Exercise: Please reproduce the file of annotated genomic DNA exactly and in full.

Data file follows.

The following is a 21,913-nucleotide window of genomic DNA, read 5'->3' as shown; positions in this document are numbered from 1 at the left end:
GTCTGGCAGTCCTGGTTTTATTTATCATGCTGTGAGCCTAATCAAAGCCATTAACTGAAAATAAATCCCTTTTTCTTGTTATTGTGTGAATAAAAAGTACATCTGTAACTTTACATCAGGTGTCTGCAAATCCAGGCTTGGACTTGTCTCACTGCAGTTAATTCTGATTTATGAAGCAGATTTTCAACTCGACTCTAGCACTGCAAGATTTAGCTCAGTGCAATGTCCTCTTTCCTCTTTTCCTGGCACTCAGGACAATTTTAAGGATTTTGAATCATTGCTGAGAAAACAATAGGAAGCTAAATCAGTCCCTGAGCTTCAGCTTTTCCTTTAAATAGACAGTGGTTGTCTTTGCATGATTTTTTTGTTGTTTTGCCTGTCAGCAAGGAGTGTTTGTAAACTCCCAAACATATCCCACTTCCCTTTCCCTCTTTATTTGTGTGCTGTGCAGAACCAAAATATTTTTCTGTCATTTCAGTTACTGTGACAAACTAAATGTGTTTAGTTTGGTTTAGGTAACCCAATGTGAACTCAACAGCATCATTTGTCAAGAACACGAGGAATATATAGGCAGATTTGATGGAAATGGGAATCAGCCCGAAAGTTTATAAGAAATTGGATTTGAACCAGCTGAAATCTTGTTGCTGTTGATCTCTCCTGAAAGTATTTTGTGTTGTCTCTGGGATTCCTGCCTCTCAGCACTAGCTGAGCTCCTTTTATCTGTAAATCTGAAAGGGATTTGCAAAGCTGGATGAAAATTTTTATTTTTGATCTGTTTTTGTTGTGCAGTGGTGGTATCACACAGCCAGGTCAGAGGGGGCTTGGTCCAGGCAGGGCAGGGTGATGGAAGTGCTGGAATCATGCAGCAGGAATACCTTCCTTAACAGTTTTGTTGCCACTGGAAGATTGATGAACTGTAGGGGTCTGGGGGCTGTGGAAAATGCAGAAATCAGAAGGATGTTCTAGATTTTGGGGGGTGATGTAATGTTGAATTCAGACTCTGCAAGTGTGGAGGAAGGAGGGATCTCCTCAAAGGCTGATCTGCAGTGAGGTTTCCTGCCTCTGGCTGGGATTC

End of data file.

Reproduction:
The following is a 21,913-nucleotide window of genomic DNA, read 5'->3' as shown; positions in this document are numbered from 1 at the left end:
GTCTGGCAGTCCTGGTTTTATTTATCATGCTGTGAGCCTAATCAAAGCCATTAACTGAAAATAAATCCCTTTTTCTTGTTATTGTGTGAATAAAAAGTACATCTGTAACTTTACATCAGGTGTCTGCAAATCCAGGCTTGGACTTGTCTCACTGCAGTTAATTCTGATTTATGAAGCAGATTTTCAACTCGACTCTAGCACTGCAAGATTTAGCTCAGTGCAATGTCCTCTTTCCTCTTTTCCTGGCACTCAGGACAATTTTAAGGATTTTGAATCATTGCTGAGAAAACAATAGGAAGCTAAATCAGTCCCTGAGCTTCAGCTTTTCCTTTAAATAGACAGTGGTTGTCTTTGCATGATTTTTTTGTTGTTTTGCCTGTCAGCAAGGAGTGTTTGTAAACTCCCAAACATATCCCACTTCCCTTTCCCTCTTTATTTGTGTGCTGTGCAGAACCAAAATATTTTTCTGTCATTTCAGTTACTGTGACAAACTAAATGTGTTTAGTTTGGTTTAGGTAACCCAATGTGAACTCAACAGCATCATTTGTCAAGAACACGAGGAATATATAGGCAGATTTGATGGAAATGGGAATCAGCCCGAAAGTTTATAAGAAATTGGATTTGAACCAGCTGAAATCTTGTTGCTGTTGATCTCTCCTGAAAGTATTTTGTGTTGTCTCTGGGATTCCTGCCTCTCAGCACTAGCTGAGCTCCTTTTATCTGTAAATCTGAAAGGGATTTGCAAAGCTGGATGAAAATTTTTATTTTTGATCTGTTTTTGTTGTGCAGTGGTGGTATCACACAGCCAGGTCAGAGGGGGCTTGGTCCAGGCAGGGCAGGGTGATGGAAGTGCTGGAATCATGCAGCAGGAATACCTTCCTTAACAGTTTTGTTGCCACTGGAAGATTGATGAACTGTAGGGGTCTGGGGGCTGTGGAAAATGCAGAAATCAGAAGGATGTTCTAGATTTTGGGGGGTGATGTAATGTTGAATTCAGACTCTGCAAGTGTGGAGGAAGGAGGGATCTCCTCAAAGGCTGATCTGCAGTGAGGTTTCCTGCCTCTGGCTGGGATTC